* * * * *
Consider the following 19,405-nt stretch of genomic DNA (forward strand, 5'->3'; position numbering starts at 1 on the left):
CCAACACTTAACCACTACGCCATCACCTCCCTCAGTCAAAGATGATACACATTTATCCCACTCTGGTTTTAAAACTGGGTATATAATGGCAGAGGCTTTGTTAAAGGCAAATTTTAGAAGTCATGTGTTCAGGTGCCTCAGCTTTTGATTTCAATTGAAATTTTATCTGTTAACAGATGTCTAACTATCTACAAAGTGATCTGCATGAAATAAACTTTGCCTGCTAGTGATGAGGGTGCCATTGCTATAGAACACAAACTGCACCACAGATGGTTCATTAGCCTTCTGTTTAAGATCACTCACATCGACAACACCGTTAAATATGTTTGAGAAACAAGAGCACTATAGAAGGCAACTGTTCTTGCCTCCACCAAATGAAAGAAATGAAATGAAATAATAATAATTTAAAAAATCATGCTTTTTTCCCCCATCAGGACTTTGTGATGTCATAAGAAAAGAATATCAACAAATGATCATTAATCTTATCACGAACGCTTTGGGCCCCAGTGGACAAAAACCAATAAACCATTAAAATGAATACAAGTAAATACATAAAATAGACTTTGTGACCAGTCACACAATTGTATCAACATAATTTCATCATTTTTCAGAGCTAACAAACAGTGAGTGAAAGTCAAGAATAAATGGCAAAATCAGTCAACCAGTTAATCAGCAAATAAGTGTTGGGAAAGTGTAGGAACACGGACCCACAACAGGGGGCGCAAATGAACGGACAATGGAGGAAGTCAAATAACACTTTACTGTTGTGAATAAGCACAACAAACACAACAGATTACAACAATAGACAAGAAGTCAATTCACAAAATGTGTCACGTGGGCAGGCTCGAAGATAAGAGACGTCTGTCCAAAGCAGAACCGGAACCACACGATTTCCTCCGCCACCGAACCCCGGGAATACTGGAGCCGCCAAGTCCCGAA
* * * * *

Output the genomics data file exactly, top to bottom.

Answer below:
Consider the following 19,405-nt stretch of genomic DNA (forward strand, 5'->3'; position numbering starts at 1 on the left):
CCAACACTTAACCACTACGCCATCACCTCCCTCAGTCAAAGATGATACACATTTATCCCACTCTGGTTTTAAAACTGGGTATATAATGGCAGAGGCTTTGTTAAAGGCAAATTTTAGAAGTCATGTGTTCAGGTGCCTCAGCTTTTGATTTCAATTGAAATTTTATCTGTTAACAGATGTCTAACTATCTACAAAGTGATCTGCATGAAATAAACTTTGCCTGCTAGTGATGAGGGTGCCATTGCTATAGAACACAAACTGCACCACAGATGGTTCATTAGCCTTCTGTTTAAGATCACTCACATCGACAACACCGTTAAATATGTTTGAGAAACAAGAGCACTATAGAAGGCAACTGTTCTTGCCTCCACCAAATGAAAGAAATGAAATGAAATAATAATAATTTAAAAAATCATGCTTTTTTCCCCCATCAGGACTTTGTGATGTCATAAGAAAAGAATATCAACAAATGATCATTAATCTTATCACGAACGCTTTGGGCCCCAGTGGACAAAAACCAATAAACCATTAAAATGAATACAAGTAAATACATAAAATAGACTTTGTGACCAGTCACACAATTGTATCAACATAATTTCATCATTTTTCAGAGCTAACAAACAGTGAGTGAAAGTCAAGAATAAATGGCAAAATCAGTCAACCAGTTAATCAGCAAATAAGTGTTGGGAAAGTGTAGGAACACGGACCCACAACAGGGGGCGCAAATGAACGGACAATGGAGGAAGTCAAATAACACTTTACTGTTGTGAATAAGCACAACAAACACAACAGATTACAACAATAGACAAGAAGTCAATTCACAAAATGTGTCACGTGGGCAGGCTCGAAGATAAGAGACGTCTGTCCAAAGCAGAACCGGAACCACACGATTTCCTCCGCCACCGAACCCCGGGAATACTGGAGCCGCCAAGTCCCGAA